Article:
Radio Propagation Through the Crust—Retrospect and Prospect

  1. John G. Heacock
  1. S. Benedict Levin

Published Online: 15 MAR 2013

DOI: 10.1029/GM014p0333

The Structure and Physical Properties of the Earth's Crust

The Structure and Physical Properties of the Earth's Crust

How to Cite

Levin, S. B. (1971) Radio Propagation Through the Crust—Retrospect and Prospect, in The Structure and Physical Properties of the Earth's Crust (ed J. G. Heacock), American Geophysical Union, Washington D. C.. doi: 10.1029/GM014p0333

Author Information

  1. Earth Satellite Corporation, Washington, D.C. 20036

Publication History

  1. Published Online: 15 MAR 2013
  2. Published Print: 1 JAN 1971

ISBN Information

Print ISBN: 9780875900148

Online ISBN: 9781118664049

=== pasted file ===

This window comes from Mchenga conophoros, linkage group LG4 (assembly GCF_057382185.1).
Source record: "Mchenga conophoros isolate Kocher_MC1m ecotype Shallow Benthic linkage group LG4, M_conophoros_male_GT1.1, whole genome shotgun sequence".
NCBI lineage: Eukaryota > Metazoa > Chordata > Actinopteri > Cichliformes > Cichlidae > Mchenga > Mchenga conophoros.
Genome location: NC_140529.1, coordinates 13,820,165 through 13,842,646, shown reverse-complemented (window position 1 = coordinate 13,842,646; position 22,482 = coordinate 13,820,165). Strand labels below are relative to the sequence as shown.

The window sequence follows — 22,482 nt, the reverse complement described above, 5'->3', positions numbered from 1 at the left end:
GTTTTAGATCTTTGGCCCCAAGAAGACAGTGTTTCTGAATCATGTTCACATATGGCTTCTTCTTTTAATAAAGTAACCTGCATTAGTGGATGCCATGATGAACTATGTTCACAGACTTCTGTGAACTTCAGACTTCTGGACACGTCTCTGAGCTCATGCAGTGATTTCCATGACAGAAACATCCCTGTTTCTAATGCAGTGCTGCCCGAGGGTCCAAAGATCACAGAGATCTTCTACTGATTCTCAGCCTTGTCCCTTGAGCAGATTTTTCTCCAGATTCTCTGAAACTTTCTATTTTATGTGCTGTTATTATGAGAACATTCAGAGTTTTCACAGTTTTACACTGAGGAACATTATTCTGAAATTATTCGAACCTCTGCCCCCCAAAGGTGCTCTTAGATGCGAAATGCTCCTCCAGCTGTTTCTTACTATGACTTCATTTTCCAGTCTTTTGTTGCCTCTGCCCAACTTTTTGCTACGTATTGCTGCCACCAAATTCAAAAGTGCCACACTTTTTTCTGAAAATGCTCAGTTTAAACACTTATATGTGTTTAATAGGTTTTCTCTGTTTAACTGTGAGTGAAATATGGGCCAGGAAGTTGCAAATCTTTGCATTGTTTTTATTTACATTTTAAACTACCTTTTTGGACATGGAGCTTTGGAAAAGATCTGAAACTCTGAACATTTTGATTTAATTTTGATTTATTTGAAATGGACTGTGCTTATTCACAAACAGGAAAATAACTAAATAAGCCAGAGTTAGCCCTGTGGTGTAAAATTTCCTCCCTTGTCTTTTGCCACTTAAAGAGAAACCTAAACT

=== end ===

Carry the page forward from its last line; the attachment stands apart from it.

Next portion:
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Keywords:

  • Earth's crust;
  • Experimental-analytical petrology;
  • Geochemistry;
  • Geothermal geophysics;
  • Radio-propagation;
  • Seismology and areal geology;
  • Solid state physics

Summary

The feasibility of achieving long range communication and remote sensing by radio within the depths of the earth's crust depends on the electrical properties of the constituent rocks, the variation of those properties in the vertical (radial) direction, and their electrical homogeneity laterally (tangentially) over great distances. Laboratory measurements of dry specimens of representative crustal rocks lead to the inference that there may exist, at depths below approximately 7 km, a zone whose conductivity at very low frequencies may be less than 10−6 mho/m and which may therefore permit radio propagation over distances of many hundreds to a thousand kilometers. Field measurements, however, and laboratory measurements of wet rocks lead to the inference that crustal resistivities do not fall below approximately 10−5 mho/m and, hence, that long range radio communication is probably not feasible. The resolution of these apparently conflicting views requires further resea.rch in several interdisciplinary fields of the earth- and radio-sciences.